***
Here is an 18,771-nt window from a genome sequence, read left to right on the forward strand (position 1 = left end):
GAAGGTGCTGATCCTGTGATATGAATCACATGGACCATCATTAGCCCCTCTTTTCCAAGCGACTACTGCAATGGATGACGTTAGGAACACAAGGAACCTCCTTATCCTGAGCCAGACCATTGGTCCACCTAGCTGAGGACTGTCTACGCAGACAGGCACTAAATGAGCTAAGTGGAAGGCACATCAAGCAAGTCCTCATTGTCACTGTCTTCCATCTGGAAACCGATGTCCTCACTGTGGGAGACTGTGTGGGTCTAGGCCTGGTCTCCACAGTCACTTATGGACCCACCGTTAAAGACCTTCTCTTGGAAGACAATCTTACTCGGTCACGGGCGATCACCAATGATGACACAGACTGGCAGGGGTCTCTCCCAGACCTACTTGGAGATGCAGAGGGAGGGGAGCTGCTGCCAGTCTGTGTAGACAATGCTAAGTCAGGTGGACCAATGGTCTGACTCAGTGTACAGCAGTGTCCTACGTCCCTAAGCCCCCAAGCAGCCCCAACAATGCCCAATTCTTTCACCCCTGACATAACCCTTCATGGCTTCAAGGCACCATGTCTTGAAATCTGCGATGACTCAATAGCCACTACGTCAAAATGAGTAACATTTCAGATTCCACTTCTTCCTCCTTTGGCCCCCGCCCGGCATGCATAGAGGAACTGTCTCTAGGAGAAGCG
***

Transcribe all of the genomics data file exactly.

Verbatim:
Here is an 18,771-nt window from a genome sequence, read left to right on the forward strand (position 1 = left end):
GAAGGTGCTGATCCTGTGATATGAATCACATGGACCATCATTAGCCCCTCTTTTCCAAGCGACTACTGCAATGGATGACGTTAGGAACACAAGGAACCTCCTTATCCTGAGCCAGACCATTGGTCCACCTAGCTGAGGACTGTCTACGCAGACAGGCACTAAATGAGCTAAGTGGAAGGCACATCAAGCAAGTCCTCATTGTCACTGTCTTCCATCTGGAAACCGATGTCCTCACTGTGGGAGACTGTGTGGGTCTAGGCCTGGTCTCCACAGTCACTTATGGACCCACCGTTAAAGACCTTCTCTTGGAAGACAATCTTACTCGGTCACGGGCGATCACCAATGATGACACAGACTGGCAGGGGTCTCTCCCAGACCTACTTGGAGATGCAGAGGGAGGGGAGCTGCTGCCAGTCTGTGTAGACAATGCTAAGTCAGGTGGACCAATGGTCTGACTCAGTGTACAGCAGTGTCCTACGTCCCTAAGCCCCCAAGCAGCCCCAACAATGCCCAATTCTTTCACCCCTGACATAACCCTTCATGGCTTCAAGGCACCATGTCTTGAAATCTGCGATGACTCAATAGCCACTACGTCAAAATGAGTAACATTTCAGATTCCACTTCTTCCTCCTTTGGCCCCCGCCCGGCATGCATAGAGGAACTGTCTCTAGGAGAAGCG